How to set up the parental controls offered by Virgin Media:

Other Resources:

Just click on the logos to be taken to the web sites.

connect safelyBy parents, for parents: A growing cohort of short, clearly written guidebooks that demystify apps, services and platforms popular with kids and teens.

 

webwiseRights – find out about the laws that protect you and your data.

On-line safety for parents – help your child keep safe on line.

Online security – keep internet baddies at bay with valuable techie tips.

share care

 

BBC Radio One’s ShareTakeCare game – what kind of pictures and statuses are you being tagged in?

 

 

o2General information about e-safety from O2.

 

 

You should be aware of professional sources of help, there is an enormous amount of information on the Internet; the following  sites can be recommended – just click on the logos:

thinkuknow

 

The main UK Government website with advice for parents on how to keep children safe online.

 

 

ceop

 

The Child Exploitation and Online Protection Centre (CEOP) is the Government body dedicated to eradicating abuse of children. Concerns about inappropriate contacts between a child and an adult, including online, can be reported directly to CEOP.

 
internet watch foundation

The Internet Watch Foundation (IWF) works to remove illegal material from the internet.  If you have found any material you believe to be illegal e.g. child sex abuse images, other obscene material or material which incites racial hatred, you can report it to the IWF.

 

 

A number of specialist websites contain general advice that may be of help to parents.  These include:  www.nspcc.org.uk,  www.barnardos.org.uk, www.beatbullying.org,  and www.parentlineplus.org.uk

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K9 Web Protection is a free Internet Filter and Parental Control system.

 

For the latest E-safety news visit out newsfeed on the home page of our website.

If you would like to speak to a member of staff about E-safety please call Mrs Christine Atkey, VLC Manager:                                                                                 (e-mail: [email protected] or telephone 01803 403702) and she will be very pleased to help you or to direct you to Mr Mark Williams the Academy’s Safeguarding Officer.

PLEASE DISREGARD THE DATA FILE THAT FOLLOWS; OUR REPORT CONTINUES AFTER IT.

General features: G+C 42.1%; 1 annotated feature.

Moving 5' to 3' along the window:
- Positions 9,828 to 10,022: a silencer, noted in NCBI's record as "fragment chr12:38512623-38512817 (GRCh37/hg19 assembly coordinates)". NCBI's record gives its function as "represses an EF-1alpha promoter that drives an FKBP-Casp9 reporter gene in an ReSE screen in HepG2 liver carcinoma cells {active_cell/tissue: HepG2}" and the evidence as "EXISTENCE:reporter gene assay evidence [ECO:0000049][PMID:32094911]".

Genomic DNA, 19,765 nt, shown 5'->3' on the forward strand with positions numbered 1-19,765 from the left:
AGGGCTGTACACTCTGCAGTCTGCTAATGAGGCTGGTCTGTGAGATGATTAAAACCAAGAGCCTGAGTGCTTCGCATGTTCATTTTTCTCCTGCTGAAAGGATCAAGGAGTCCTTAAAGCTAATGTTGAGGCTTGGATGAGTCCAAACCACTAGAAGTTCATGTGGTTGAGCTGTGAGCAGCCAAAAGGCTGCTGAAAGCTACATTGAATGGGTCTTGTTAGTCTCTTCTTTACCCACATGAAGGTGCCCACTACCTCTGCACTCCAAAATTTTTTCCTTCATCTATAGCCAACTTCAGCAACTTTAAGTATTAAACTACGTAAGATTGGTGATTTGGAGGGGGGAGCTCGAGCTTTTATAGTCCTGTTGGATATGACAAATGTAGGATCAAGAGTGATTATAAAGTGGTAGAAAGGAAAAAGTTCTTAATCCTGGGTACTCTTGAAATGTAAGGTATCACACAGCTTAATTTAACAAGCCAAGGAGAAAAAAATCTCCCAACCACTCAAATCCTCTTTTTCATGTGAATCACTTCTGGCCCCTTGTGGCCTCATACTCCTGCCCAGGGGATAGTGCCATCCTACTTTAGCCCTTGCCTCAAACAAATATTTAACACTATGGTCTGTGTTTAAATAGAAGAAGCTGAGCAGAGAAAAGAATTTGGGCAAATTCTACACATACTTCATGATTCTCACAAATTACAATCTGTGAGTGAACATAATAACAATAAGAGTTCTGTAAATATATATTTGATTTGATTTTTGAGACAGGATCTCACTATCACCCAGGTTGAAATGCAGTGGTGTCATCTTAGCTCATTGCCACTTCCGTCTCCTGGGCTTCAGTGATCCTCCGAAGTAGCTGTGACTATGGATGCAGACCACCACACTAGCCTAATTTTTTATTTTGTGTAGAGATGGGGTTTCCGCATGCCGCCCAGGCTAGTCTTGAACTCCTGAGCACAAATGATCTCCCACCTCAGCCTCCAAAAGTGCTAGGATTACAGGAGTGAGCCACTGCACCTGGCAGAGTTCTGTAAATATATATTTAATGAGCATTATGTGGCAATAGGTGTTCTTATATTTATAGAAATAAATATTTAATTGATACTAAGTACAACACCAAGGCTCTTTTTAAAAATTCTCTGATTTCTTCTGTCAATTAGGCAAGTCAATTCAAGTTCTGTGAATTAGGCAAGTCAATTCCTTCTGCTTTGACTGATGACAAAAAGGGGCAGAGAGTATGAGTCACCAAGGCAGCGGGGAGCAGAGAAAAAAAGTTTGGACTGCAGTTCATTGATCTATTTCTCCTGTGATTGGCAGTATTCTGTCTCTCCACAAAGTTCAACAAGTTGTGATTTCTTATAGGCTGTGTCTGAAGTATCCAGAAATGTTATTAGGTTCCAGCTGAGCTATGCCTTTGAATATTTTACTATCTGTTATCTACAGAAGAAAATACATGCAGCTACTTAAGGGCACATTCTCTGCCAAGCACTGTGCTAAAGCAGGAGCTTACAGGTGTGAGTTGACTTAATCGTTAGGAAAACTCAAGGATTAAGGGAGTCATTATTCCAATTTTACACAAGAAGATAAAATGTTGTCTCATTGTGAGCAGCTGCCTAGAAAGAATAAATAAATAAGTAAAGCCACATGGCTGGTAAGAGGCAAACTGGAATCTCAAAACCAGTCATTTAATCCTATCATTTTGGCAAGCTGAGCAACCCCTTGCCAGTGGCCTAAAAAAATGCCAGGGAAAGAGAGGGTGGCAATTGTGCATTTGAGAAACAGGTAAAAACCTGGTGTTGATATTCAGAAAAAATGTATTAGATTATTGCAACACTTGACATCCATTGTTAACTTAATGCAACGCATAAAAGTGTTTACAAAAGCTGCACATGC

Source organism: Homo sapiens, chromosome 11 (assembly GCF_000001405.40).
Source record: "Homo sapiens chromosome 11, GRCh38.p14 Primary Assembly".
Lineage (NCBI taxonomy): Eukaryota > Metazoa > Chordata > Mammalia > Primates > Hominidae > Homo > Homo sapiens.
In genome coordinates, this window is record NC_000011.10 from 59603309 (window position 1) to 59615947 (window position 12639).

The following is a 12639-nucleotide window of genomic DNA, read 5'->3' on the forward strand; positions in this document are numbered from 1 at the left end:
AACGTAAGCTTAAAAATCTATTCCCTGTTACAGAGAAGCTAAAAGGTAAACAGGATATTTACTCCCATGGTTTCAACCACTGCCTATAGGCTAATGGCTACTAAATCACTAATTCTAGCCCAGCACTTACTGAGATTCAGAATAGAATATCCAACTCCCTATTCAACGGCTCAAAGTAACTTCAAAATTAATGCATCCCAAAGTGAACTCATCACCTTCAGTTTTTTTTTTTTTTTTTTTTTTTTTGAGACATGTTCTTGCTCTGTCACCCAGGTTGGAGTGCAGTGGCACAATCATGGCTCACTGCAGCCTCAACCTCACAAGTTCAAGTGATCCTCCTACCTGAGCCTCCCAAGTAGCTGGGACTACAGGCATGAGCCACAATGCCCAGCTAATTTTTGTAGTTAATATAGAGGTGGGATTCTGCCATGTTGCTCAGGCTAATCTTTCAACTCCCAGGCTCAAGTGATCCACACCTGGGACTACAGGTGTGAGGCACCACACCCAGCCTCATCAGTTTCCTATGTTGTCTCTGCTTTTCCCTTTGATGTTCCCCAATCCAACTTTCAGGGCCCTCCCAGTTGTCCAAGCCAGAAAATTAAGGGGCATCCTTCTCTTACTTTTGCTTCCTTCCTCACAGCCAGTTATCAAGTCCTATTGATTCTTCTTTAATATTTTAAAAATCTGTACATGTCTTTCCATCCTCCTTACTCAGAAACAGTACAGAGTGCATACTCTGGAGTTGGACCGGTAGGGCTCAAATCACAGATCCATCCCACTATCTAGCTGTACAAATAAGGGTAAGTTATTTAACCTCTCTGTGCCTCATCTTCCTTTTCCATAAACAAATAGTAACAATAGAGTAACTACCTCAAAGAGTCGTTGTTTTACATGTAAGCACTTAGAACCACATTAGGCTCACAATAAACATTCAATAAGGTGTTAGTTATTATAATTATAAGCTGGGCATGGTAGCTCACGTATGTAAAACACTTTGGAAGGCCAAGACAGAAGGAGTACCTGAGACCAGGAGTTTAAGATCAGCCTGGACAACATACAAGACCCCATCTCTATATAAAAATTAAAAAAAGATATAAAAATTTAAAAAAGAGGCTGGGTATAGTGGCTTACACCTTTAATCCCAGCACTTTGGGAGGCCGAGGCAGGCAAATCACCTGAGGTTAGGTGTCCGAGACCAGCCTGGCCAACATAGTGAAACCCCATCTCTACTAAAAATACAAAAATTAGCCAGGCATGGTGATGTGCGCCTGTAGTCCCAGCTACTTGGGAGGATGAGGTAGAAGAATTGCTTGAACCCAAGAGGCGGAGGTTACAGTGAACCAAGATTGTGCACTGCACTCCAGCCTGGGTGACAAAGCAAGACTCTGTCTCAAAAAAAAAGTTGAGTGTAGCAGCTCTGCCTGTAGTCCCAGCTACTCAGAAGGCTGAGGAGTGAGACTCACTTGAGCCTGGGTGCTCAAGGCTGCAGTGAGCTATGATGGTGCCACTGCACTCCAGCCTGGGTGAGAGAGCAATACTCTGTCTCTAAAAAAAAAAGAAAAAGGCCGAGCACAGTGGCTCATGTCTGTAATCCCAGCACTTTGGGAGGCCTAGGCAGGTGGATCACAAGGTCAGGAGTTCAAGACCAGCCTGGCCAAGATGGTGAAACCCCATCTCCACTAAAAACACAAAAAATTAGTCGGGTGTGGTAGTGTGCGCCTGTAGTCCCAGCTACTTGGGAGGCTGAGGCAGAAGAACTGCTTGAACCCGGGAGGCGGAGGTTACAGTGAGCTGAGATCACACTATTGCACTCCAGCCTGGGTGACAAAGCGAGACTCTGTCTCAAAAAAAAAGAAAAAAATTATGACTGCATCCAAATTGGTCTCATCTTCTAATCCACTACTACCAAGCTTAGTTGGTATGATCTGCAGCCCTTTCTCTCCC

Contact Social Media Sites

Has somone posted something upsetting about you?

Most websites have a way for you to ask them to remove ‘content’ – like videos, pictures, comments or profiles – that upsets you. This is called making a ‘report’.

It’s important to know that making a report doesn’t mean the content will definitely be removed.

Just like in school, most websites have a set of rules which they expect people using their site to obey – these are called ‘terms of use’.

If you want to have something taken down from a site you should check to see if it breaks one of their rules.

Facebook calls their rules ‘Community Standards’, YouTube’s rules are called ‘Community Guidelines’ and other sites like Tumblr, Twitter and Instagram have their own sets of rules and ways to report.

Before using any website you should read them to learn what is, and what isn’t, acceptable on the site. You should also learn how to report content to the site.

Remember, that to use any of these sites you need to be at least 13 years old. If you’re under 13 and someone has posted something about you get an adult to help you report it.

Here’s where to find the rules and how to report for the most popular social networks and messaging apps:

Contact Social Media Sites

 

 

 

 

 

Training Videos for Parents

Here are four videos made by the SWGFL for all parents and carers, entitled Online Parenting: